Monday, November 26, 2012

Manners

It is the constant complaint of older people that younger people have no manners.  This is not a modern complaint, either--the Romans cursed the manners of their children, and complaints about how the young don't know how to behave are a constant in literature.  But clearly, the decline in manners cannot be continuous throughout history or else we would have no manners at all by now and social life would have collapsed.  So there has to have been a fluctuation, a waxing and waning throughout history, and clearly some societies pay more attention to manners than others do.  Americans have always been famous for bad manners since the beginnings of the Republic.  Mrs. Trollope and Charles Dickens both commented on this during their American sojourns, although Oscar Wilde observed that the best manners he ever encountered were among the silver miners of Colorado.   He may have been being facetious, but maybe not.  Manners, in the sense of not wishing to give offense, are typically punctilious in societies where men are armed and ready to use arms to revenge offense.  Examples include the European gentry, the Japanese samurai, and the inhabitants of the Southern United States.   My sense is that actually Americans have comparatively good manners, at the extremes of social interaction.  The British House of Commons is a place of appalling rudeness compared to the U.S. Senate.  Within a particular social context, the risk of paying with life or limb seems to put a capper on untrammeled  rudeness.

Outside that context--the society of gentles, let us say, or a familial or hierarchical structure--manners may vanish entirely and people can behave like brutes.  We are all familiar with societies in which the home or shop is a place of wonderful manners, while out in the street it's dog eat dog.  We should also not confuse bad manners with misunderstanding social mores.  It seems to me that this is the origin of the reputation of Americans as boors.   A famous example: in the saloon, Americans used to (and perhaps still do in certain locales) place a bill on the bar when ordering a drink and let the bartender take the price of each drink ordered out of the ten or twenty, leaving the change, until nothing remained or the customer left, leaving a tip.   When US servicemen tried this in British pubs during the war it was accounted grossly insulting.  Bad manners, G.I's!   

It is the case, however, that cultural sensitivity is not America's strong suit.  That we are made of a mix of cultures seems, oddly enough, to work against cultural sensitivity abroad.   At home we seem to be better than most at living and letting live. When we kill (at least recently) it's personal and not in mobs bent on massacring across ethnicities; although we do kill personally more than any other rich nation.  This may account for the famously good manners apparent in the most violent sections of the nation.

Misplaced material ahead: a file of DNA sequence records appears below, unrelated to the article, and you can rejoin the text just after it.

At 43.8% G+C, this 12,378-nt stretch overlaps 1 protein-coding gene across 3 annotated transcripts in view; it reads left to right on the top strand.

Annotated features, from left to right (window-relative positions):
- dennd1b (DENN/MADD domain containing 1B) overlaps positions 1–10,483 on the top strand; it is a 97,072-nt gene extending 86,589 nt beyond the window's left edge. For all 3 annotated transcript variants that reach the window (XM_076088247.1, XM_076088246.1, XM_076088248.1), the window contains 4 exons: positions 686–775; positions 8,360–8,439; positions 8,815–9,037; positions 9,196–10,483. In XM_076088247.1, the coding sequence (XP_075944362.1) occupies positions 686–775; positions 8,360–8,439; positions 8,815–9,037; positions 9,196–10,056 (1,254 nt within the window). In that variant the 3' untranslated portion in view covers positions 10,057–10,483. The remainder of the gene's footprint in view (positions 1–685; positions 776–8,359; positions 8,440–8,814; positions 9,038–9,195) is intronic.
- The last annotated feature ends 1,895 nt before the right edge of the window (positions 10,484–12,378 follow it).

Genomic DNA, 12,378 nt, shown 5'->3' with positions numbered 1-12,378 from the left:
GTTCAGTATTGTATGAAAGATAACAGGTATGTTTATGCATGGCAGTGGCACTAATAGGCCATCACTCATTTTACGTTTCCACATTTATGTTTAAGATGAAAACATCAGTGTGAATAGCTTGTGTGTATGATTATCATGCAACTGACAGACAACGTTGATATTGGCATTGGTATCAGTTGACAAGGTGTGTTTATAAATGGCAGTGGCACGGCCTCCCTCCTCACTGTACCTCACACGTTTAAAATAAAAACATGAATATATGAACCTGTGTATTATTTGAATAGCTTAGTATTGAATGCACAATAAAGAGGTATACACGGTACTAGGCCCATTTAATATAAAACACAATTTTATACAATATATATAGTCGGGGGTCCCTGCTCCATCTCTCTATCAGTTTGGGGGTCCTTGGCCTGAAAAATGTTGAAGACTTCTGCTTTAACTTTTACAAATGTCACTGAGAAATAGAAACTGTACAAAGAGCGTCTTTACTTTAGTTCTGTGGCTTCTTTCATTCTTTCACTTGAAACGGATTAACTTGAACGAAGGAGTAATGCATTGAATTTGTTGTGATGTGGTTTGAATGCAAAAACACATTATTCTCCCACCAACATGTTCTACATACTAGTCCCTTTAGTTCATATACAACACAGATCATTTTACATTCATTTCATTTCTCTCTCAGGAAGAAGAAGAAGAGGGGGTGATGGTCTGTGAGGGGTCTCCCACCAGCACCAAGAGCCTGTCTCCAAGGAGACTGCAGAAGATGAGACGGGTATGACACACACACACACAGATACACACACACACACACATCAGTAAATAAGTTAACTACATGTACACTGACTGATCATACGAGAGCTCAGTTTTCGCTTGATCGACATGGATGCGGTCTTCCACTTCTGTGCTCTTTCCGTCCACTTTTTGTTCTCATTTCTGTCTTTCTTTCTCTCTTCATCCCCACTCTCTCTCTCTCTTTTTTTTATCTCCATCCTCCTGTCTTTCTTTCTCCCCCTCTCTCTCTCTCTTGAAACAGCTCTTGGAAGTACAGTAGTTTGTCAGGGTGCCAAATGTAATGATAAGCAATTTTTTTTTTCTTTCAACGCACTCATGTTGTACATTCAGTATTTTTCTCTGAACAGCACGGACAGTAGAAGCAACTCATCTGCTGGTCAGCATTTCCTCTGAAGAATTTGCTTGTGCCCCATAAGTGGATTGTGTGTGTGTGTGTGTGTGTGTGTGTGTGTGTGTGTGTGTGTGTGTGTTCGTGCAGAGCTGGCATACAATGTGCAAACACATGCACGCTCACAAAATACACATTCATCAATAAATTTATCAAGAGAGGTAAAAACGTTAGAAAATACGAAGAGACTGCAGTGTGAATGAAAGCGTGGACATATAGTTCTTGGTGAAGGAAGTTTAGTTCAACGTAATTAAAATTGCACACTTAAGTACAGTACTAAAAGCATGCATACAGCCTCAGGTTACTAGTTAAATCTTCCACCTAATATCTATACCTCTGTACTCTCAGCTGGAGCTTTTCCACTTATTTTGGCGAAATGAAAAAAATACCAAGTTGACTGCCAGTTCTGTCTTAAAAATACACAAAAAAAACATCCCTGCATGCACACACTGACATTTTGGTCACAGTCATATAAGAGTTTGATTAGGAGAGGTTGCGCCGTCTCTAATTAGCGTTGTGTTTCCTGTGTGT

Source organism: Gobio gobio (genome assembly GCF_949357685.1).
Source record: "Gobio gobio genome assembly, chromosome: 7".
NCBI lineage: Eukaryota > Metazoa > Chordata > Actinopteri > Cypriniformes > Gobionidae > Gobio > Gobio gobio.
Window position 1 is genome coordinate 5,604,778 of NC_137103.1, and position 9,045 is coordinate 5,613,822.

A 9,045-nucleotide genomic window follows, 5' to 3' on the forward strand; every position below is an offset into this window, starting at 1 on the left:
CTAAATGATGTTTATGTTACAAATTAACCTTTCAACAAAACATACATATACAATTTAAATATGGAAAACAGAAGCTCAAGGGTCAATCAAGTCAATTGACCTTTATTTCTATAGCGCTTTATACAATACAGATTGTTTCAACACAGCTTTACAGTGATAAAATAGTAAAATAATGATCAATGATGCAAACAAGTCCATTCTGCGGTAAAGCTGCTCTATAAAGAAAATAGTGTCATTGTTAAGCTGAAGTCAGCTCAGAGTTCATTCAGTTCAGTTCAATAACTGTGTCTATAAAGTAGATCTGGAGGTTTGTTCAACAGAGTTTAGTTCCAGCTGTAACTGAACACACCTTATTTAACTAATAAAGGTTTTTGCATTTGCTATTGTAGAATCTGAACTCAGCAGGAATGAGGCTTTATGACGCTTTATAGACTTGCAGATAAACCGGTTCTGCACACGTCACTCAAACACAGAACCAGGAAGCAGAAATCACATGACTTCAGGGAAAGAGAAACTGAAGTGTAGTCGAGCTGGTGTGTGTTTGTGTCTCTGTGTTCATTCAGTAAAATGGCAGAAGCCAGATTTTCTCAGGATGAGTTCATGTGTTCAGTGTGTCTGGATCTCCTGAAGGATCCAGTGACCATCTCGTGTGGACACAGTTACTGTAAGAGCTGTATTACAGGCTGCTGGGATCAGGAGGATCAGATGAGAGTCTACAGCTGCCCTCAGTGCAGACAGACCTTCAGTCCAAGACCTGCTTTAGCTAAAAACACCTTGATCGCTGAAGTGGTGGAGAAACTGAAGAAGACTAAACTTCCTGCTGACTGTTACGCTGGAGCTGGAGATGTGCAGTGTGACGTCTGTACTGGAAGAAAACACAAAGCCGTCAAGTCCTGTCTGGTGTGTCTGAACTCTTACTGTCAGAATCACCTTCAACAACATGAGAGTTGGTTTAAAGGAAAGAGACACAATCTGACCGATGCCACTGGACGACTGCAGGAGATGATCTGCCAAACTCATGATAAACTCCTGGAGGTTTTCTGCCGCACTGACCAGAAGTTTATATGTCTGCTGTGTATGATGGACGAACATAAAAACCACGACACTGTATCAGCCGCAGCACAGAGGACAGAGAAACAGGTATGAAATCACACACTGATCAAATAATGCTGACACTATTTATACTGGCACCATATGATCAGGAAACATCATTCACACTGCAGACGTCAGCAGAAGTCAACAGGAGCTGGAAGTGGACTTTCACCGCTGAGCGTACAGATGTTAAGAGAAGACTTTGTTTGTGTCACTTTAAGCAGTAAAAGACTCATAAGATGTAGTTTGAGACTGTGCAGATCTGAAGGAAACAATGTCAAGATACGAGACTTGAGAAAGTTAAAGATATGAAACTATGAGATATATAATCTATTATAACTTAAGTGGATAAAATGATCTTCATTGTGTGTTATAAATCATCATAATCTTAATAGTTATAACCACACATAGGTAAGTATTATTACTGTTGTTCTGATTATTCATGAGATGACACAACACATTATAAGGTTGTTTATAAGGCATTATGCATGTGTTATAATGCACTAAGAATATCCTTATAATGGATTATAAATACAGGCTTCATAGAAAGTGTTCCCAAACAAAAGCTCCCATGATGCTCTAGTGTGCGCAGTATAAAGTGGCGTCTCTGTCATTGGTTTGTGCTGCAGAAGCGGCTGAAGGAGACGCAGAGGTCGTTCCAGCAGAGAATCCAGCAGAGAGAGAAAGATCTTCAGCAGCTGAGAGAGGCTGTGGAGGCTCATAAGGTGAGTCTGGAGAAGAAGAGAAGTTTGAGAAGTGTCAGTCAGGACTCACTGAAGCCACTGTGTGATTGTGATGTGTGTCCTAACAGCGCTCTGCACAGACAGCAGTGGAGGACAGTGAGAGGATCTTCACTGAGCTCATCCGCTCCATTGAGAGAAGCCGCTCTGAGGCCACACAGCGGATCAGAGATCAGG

At bottom, manners are ways for people (especially strangers) to interact without causing animosity, distress or hurt feelings, and this requires a certain dissimulation.  You say thanks for the lovely gift even when you hate it, you finish the awful meal with a smile, you ask for the butter instead of snatching it, and so on.   Pushed too far, or course, dissimulation can produce a stifling, rigid, social order.  Polite dissimulation can morph into hypocrisy, and enough hypocrisy presages the doom of a civilization, the familiar examples being ancient Rome, the imperial realms of Europe, and the late USSR.   But from time to time, dissimulation goes out of fashion.  Frankness and self-expression become the prized values, hypocrisy the only sin, and manners are a casualty of such an age.  

We live in such an age.  As the classes become more isolated in reality, we deny the existence of any demand for deference--the clerk is your best pal and calls you by your first name.  Ceremony is drowned, formal relationship is abandoned, casual Fridays encroach on the rest of the week, the untrammeled child becomes the social ideal, and actual children are utterly uncontrolled.  But people can't live like this forever--it's literally inhuman--and the pendulum has begun to swing back.  There is a reason why so many people are reading Jane Austen and watching Downton Abbey.  Men are buying more suits, and the bookstores are full of books of rules.  The cooking craze, with people sitting down for elaborate multi-course meals, is part of this trend, as are those books lambasting American child-rearing practices.

I'm going on about this because my novel is largely about two of the great historical transformations in manners, the one that occurred at the time of the French revolution, when the manners of the ancien regime  gave way to the manners of the revolutionary-Romantic era, and the one where that in turn gave way to the manners of the Victorians.  The central relationship in the novel is between a man who cam of age in the 1780s and his grandson, a product of the 1840s.   Those who lived through the manners apocalypse of the 1960s will undoubtedly feel right at home.

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